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September 14, 2021

The Freedom to Vote Act includes legislation authored by Jones to restore judicial protection of the right to vote in federal elections

WASHINGTON, DC — Today, the Freedom to Vote Act was introduced in the Senate with Congressman Mondaire Jones’ (D-NY) Right to Vote Act included in the bill. Originally proposed by Jones in February as an amendment to the House version of the For the People Act, the Right to Vote Act was introduced as standalone legislation last month by Rep. Jones and Sen. Jon Osoff. The measure would provide the first affirmative guarantee of the right to vote in federal law. For the first time, federal courts would be required to treat the right to vote as the fundamental right that it is. Specifically, no government — state, local, or federal — could do anything that would burden the ability to vote, unless it could prove by clear and convincing evidence that doing so is the least restrictive means of advancing an important governmental interest.

“The right to vote is foundational to our democracy, and must be protected as such,” said Congressman Jones. “But in recent years, states like Georgia and Texas have launched an all-out assault on our democracy. The Right to Vote Act would stop this attack by requiring states to prove that any proposed restrictions on the right to vote advance an important interest in the least restrictive way possible. No longer will states be able to justify voter suppression and election subversion in the name of preventing mass voter fraud that does not exist. I’ve championed this legislation since entering Congress, and I’m thrilled to see it included in the Freedom to Vote Act. Now, I urge my colleagues in the Senate to do whatever it takes — including abolishing or reforming the filibuster — to get this bill passed. In this defining moment for our democracy, we have a moral obligation to secure the sacred right of every American to make their voice heard in our democracy by passing this vital legislation.”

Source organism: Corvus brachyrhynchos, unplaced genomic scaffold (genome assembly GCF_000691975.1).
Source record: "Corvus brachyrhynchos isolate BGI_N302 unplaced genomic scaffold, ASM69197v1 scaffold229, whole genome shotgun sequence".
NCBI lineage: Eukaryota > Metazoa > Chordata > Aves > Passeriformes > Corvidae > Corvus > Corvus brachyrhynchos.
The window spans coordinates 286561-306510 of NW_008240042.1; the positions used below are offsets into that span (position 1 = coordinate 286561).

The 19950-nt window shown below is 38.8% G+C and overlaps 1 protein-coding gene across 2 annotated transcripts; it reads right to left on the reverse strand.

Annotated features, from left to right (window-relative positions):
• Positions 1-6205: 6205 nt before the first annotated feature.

About Mondaire: Mondaire Jones is the 34-year-old Congressman from New York’s 17th District, serving Westchester and Rockland Counties. He serves on the House Judiciary, Education and Labor, and Ethics Committees and is the first openly gay, Black member of Congress. A product of East Ramapo public schools, Mondaire was raised in Section 8 housing and on food stamps in the Village of Spring Valley by a single mother who worked multiple jobs to provide for their family. He later graduated from Stanford University, worked at the Department of Justice during the Obama Administration, and graduated from Harvard Law School. He is a co-founder of the nonprofit Rising Leaders, Inc. and has previously served on the NAACP’s National Board of Directors and on the board of the New York Civil Liberties Union. Most recently, Mondaire worked as a litigator in the Westchester County Law Department. In November, Mondaire was unanimously elected by his colleagues to be the Freshman Representative to Leadership, making him the youngest member of the Democratic House leadership team. In December, Jones was appointed a Deputy Whip of the Congressional Progressive Caucus, and became a Co-Chair of the LGBTQ Equality Caucus. Mondaire was born and raised in Rockland, and resides in Westchester.